By Nathan Mitchell
Posted October 9, 2018
Public power utilities would do well to leverage their collective partnership with the federal government to create a more resilient and secure electric grid that is prepared for cyber threats.
In June 2016, the American Public Power Association entered into a cooperative agreement with the Department of Energy for a three-year program with total funding of $7.5 million to improve the cyber and physical security posture of public power utilities. We are in the final year of funding, but this is not where the story ends.
The Association is developing a sustainable cybersecurity program for our members by creating tools and resources, defining best practices, and conducting training to create awareness and build a strong defense. We collaborate closely with our federal government partners to identify threats and develop useful resources to mitigate cyber risks.
With input from members, we created the Public Power Cybersecurity Scorecard — an online self-assessment tool. Based on the Department of Energy’s Electricity Subsector Cybersecurity Capability Maturity Model, or C2M2, the scorecard gives utilities a starting point to address cyber risks.
The scorecard has proved to be a useful tool for utilities to understand the characteristics of mature cybersecurity programs, processes, and tools. Initial results indicate that the early adopters are moving past the scorecard’s foundational practices and on to a full C2M2 assessment.
The goal is for all public power utilities to conduct this foundational assessment. The scorecard gives utilities of all sizes — even those with limited staff and resources — the capability to understand and improve their cybersecurity. This knowledge is essential to enhance grid security.
The Association is also developing a Cybersecurity Roadmap to Success. An advisory group of public power utilities has been established to identify how to address gaps revealed by the Cybersecurity Scorecard. The roadmap will provide strategies and tactics for public power utilities to make their systems cyber resilient. It will include templates for policies and procedures, incident response case studies, asset tracking methodologies, a procurement guide, and metrics to track improvement of cyber maturity.
Early in the program we identified a need for cybersecurity training tailored to the public power community. So, we partnered with experts to develop public power-focused trainings for executives and information and operations technology professionals.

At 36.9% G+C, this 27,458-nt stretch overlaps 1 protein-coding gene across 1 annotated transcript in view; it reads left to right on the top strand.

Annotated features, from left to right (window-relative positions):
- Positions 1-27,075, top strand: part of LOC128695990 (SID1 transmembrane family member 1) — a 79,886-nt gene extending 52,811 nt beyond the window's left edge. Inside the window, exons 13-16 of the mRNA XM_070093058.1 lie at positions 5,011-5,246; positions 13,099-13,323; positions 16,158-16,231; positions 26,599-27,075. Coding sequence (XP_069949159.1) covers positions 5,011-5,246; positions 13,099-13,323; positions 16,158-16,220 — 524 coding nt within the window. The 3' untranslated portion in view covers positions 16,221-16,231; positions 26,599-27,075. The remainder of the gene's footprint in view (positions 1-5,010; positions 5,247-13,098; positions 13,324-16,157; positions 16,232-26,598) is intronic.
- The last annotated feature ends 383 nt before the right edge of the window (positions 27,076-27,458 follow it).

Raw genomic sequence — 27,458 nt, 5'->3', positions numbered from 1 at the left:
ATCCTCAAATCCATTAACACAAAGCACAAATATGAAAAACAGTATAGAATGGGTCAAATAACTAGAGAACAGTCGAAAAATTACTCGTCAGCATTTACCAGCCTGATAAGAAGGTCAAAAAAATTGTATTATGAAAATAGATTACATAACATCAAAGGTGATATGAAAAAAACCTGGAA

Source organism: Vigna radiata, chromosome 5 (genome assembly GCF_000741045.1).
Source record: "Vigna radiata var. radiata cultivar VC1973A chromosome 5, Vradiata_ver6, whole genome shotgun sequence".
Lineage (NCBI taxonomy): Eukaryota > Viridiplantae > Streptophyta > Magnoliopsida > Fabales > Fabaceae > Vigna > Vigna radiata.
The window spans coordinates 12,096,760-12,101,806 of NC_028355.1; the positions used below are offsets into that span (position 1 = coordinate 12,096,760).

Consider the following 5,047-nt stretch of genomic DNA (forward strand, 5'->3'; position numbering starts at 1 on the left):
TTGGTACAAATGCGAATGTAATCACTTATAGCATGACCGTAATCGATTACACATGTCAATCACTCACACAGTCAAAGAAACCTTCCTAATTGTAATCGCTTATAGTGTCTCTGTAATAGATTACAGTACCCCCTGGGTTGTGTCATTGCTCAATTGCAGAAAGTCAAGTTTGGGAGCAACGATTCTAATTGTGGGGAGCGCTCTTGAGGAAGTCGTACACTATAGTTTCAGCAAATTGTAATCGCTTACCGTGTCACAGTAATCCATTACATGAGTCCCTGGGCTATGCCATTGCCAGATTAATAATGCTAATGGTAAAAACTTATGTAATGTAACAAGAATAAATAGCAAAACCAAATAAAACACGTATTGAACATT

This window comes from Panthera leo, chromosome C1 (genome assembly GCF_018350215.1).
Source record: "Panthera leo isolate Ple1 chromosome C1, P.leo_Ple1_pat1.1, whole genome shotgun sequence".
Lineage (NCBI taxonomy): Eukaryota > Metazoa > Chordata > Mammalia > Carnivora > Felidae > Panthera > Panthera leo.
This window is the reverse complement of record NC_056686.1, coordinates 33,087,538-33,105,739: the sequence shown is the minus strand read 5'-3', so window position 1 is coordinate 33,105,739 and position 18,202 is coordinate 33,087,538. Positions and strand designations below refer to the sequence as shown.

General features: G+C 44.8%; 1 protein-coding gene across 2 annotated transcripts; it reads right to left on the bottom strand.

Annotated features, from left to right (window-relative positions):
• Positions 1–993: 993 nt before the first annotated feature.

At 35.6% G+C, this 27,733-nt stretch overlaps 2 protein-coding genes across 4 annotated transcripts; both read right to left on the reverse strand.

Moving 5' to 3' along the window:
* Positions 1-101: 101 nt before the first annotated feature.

For executive management, the trainings offer the tools to understand cybersecurity and help develop the capability to mitigate risk, make sound decisions, and work with internal and external audiences. For IT/OT personnel, the training sessions review specific security domains and provide information on the latest tools to design and implement a comprehensive cybersecurity program.
We have taken these sessions on the road to engage with small-to-medium public power utilities who cannot justify the travel costs for national conferences. Regional associations and utilities with training facilities host these training sessions, so this learning opportunity can be provided to a broad cross section of public power utilities.
A continued partnership
The Association is grateful for the financial support from DOE to accelerate cybersecurity in public power.
After the agreement period ends, we will continue to engage with our federal partners at the highest levels to advocate for cybersecurity solutions that are scalable for public power.
The Electricity Information Sharing and Analysis Center, or E-ISAC, continues to be our industry’s source for threat information sharing. The newly established Department of Homeland Security National Risk Management Center will serve as a focal point for federal cybersecurity resources.
Visit www.PublicPower.org/CEDS to access the full suite of resources available through our cooperative agreement.